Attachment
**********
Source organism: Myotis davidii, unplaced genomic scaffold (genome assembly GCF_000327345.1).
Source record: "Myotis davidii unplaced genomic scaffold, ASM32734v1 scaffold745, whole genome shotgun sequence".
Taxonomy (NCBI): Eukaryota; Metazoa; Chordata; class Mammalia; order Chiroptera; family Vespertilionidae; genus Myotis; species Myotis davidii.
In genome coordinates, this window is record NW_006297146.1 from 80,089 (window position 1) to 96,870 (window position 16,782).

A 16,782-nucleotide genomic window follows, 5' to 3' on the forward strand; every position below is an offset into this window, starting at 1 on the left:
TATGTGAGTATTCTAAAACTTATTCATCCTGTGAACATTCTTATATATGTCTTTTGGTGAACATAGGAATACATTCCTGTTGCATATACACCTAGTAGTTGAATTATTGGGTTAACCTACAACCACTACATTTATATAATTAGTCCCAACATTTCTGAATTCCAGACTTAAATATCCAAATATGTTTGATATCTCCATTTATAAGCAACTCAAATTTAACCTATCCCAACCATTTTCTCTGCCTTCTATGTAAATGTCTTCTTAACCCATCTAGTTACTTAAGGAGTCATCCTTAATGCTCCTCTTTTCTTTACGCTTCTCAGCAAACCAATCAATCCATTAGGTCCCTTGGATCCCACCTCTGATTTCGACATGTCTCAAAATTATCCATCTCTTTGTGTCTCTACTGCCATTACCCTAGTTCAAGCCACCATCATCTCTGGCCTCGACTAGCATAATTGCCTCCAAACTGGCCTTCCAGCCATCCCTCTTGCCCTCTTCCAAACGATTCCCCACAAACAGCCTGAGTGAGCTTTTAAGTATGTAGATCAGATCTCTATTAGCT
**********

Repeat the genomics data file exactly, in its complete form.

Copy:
Source organism: Myotis davidii, unplaced genomic scaffold (genome assembly GCF_000327345.1).
Source record: "Myotis davidii unplaced genomic scaffold, ASM32734v1 scaffold745, whole genome shotgun sequence".
Taxonomy (NCBI): Eukaryota; Metazoa; Chordata; class Mammalia; order Chiroptera; family Vespertilionidae; genus Myotis; species Myotis davidii.
In genome coordinates, this window is record NW_006297146.1 from 80,089 (window position 1) to 96,870 (window position 16,782).

A 16,782-nucleotide genomic window follows, 5' to 3' on the forward strand; every position below is an offset into this window, starting at 1 on the left:
TATGTGAGTATTCTAAAACTTATTCATCCTGTGAACATTCTTATATATGTCTTTTGGTGAACATAGGAATACATTCCTGTTGCATATACACCTAGTAGTTGAATTATTGGGTTAACCTACAACCACTACATTTATATAATTAGTCCCAACATTTCTGAATTCCAGACTTAAATATCCAAATATGTTTGATATCTCCATTTATAAGCAACTCAAATTTAACCTATCCCAACCATTTTCTCTGCCTTCTATGTAAATGTCTTCTTAACCCATCTAGTTACTTAAGGAGTCATCCTTAATGCTCCTCTTTTCTTTACGCTTCTCAGCAAACCAATCAATCCATTAGGTCCCTTGGATCCCACCTCTGATTTCGACATGTCTCAAAATTATCCATCTCTTTGTGTCTCTACTGCCATTACCCTAGTTCAAGCCACCATCATCTCTGGCCTCGACTAGCATAATTGCCTCCAAACTGGCCTTCCAGCCATCCCTCTTGCCCTCTTCCAAACGATTCCCCACAAACAGCCTGAGTGAGCTTTTAAGTATGTAGATCAGATCTCTATTAGCT